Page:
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Asian Spine J > Volume 5(4); 2011 > Article
Park, Ha, Lee, Oh, Yoo, and Kim: Surgical Outcomes of Minimally Invasive Transforaminal Lumbar Interbody Fusion for the Treatment of Spondylolisthesis and Degenerative Segmental Instability

Abstract

Study Design

This is a retrospective case study.

Purpose

This study was designed to analyze the surgical outcomes of patients who underwent minimally invasive transforaminal lumbar interbody fusion (TLIF) for the treatment of spondylolisthesis and degenerative segmental instability.

Overview of Literature

If the surgical outcomes of a procedure are evaluated together with multiple indications, it is not clear how the procedure helped each subgroup of patients. For the reason that some indications achieve better outcomes than the others, we performed a subgroup analysis using validated outcome measures to demonstrate the optimal indications and the treatment results of TLIF.

Methods

We conducted subgroup analyses by comparing the prospectively collecting data from the consecutive patients who underwent single-level minimally invasive TLIF for the treatment of the following 3 subgroups of indications: 23 cases of low-grade spondylolytic spondylolisthesis, 24 cases of degenerative spondylolisthesis, and 19 cases of degenerative segmental instability.

Results

The average duration of follow up was 36.1 ± 9.9 months (range, 24 to 63 months). The preoperative pain and disability scores were significantly improved at final postoperative follow-up in all the subgroups (all measurements: p < 0.0001). The 3 subgroups exhibited an equivalent improvement of the pain and disability scores at the final follow-up. The rates of radiographic solid fusion and complications were also similar among the 3 groups.

Conclusions

Our data suggests that minimally invasive TLIF optimally and equivalently alleviates all of the associated symptoms and disabilities from low-grade spondylolisthesis and degenerative segmental instability. Furthermore, these patients seem to have optimal surgical indications for minimally invasive TLIF, while maintaining favorable surgical outcomes.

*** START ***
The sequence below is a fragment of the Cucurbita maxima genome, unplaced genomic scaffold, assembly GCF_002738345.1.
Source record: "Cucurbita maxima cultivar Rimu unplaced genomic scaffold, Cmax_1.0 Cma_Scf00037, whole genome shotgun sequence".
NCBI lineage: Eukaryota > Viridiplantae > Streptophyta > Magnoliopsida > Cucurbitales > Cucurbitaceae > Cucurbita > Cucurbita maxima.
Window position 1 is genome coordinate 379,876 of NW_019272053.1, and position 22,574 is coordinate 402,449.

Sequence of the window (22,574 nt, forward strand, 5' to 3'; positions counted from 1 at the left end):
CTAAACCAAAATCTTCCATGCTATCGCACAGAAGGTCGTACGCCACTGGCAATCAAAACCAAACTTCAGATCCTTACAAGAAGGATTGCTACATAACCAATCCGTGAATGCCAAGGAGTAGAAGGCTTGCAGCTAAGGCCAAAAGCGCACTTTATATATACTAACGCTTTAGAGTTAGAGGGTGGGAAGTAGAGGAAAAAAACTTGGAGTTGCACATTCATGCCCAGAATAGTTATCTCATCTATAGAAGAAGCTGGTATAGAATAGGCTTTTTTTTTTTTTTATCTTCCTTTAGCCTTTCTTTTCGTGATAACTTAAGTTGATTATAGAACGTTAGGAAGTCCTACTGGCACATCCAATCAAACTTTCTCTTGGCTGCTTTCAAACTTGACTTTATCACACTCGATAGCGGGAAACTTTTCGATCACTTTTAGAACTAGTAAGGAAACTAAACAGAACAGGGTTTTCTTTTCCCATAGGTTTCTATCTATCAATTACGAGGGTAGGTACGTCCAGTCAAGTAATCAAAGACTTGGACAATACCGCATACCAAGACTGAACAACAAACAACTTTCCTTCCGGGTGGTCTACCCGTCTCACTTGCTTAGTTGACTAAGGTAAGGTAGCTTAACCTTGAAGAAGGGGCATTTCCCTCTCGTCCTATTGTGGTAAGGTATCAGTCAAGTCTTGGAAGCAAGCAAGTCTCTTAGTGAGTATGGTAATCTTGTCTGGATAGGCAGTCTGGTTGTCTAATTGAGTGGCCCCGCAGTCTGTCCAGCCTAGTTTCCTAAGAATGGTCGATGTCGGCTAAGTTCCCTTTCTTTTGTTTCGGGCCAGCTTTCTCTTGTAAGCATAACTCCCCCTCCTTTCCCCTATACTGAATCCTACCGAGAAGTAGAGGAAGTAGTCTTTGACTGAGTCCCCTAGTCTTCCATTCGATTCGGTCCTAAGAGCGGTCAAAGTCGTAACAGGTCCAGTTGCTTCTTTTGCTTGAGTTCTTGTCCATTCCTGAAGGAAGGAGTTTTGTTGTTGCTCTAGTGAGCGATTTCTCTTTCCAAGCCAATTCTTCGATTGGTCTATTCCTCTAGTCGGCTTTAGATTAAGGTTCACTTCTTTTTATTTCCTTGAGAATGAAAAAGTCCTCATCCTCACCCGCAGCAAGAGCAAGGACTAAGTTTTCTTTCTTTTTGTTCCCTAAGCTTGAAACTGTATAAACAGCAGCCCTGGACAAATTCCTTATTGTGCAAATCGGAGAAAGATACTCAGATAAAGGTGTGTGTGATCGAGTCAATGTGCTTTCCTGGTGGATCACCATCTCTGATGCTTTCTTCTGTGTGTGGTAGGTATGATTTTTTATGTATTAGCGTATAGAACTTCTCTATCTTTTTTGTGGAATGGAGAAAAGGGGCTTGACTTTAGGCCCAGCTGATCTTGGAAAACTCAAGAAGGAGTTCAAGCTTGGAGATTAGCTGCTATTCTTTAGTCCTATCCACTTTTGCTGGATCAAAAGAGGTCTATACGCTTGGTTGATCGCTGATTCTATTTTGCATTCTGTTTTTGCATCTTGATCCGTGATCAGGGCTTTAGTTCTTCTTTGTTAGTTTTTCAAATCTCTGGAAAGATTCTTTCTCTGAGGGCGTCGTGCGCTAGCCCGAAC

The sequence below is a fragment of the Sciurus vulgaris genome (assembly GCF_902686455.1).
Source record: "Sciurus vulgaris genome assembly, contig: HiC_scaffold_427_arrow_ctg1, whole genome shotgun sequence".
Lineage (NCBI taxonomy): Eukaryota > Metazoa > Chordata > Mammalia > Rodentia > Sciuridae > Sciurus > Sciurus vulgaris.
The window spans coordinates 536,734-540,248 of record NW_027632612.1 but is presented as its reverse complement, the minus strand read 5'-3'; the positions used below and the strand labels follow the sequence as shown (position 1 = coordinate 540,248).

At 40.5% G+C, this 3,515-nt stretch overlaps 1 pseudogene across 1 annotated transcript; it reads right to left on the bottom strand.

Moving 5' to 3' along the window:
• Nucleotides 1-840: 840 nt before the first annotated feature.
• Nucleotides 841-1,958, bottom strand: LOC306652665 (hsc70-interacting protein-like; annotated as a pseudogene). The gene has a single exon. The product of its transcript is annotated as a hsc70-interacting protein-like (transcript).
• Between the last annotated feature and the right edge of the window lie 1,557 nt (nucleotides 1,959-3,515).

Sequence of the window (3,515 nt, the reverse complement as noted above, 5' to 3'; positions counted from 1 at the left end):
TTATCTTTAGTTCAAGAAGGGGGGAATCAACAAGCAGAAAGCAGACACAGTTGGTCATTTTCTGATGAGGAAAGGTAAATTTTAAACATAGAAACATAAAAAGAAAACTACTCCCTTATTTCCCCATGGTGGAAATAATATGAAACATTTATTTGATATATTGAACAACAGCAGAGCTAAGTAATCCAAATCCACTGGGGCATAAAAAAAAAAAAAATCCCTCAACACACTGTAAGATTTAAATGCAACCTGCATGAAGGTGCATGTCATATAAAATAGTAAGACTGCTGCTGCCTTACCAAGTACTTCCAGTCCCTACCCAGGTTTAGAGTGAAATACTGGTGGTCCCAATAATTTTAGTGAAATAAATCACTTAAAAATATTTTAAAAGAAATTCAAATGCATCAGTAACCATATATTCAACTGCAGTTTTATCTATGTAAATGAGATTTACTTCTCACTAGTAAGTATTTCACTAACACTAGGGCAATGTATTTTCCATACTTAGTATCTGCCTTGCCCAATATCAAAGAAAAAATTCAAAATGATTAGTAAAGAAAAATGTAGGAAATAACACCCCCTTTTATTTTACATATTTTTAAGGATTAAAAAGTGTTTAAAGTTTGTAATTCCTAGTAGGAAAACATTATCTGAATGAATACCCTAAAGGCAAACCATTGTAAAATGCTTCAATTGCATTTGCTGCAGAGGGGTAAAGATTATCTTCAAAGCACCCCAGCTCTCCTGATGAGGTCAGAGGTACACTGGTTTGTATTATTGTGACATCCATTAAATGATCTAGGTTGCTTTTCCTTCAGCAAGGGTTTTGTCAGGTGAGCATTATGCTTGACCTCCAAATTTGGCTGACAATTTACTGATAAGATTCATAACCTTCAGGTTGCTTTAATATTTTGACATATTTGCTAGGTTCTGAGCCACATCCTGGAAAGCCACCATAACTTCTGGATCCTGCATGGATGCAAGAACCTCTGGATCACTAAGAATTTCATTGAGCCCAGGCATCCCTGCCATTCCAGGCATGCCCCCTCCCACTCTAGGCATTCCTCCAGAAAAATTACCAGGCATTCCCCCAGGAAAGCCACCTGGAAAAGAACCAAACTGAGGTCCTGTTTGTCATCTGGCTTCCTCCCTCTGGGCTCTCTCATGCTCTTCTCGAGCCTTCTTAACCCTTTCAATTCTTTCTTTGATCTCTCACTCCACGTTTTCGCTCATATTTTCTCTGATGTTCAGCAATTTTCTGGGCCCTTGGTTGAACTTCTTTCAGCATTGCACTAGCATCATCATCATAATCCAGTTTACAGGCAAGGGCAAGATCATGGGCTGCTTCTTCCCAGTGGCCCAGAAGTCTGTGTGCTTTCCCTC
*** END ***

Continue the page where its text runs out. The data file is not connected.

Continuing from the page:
Introduction

Several studies have reported the favorable outcomes of minimally invasive transforaminal lumbar interbody fusion (TLIF) performed with multiple surgical indications: low-grade spondylolytic or degenerative spondylolisthesis, degenerative segmental instability, degenerative disc disease, post-laminectomy instability and spinal trauma [1-10]. However, each surgical indication could have its own demographics and pain pattern and its own prognosis. If the outcome of a surgical procedure is evaluated according to multiple indications, then it is not clear how the procedure helped each subgroup of patients. Some indications could have better outcomes than the others, and so subgroup analyses should be performed with validated outcome measures to demonstrate the optimal surgical indications and treatment results of the procedure.
To the best of our knowledge, there has been no study that has evaluated the surgical indications and outcomes by subgroup analyses after minimally invasive TLIF. We have performed minimally invasive TLIF procedures in patients who were suffering from 3 major surgical indications, and these are spondylolytic spondylolisthesis, degenerative spondylolisthesis and degenerative segmental instability [11,12]. Our hypothesis is that minimally invasive TLIF optimally and equivalently alleviates the related symptoms and disabilities from these indications. The purpose of the study was to analyze the surgical outcomes of patients who underwent minimally invasive TLIF for the treatment of spondylolisthesis and degenerative segmental instability, and to determine whether these patients had optimal indications for minimally invasive TLIF.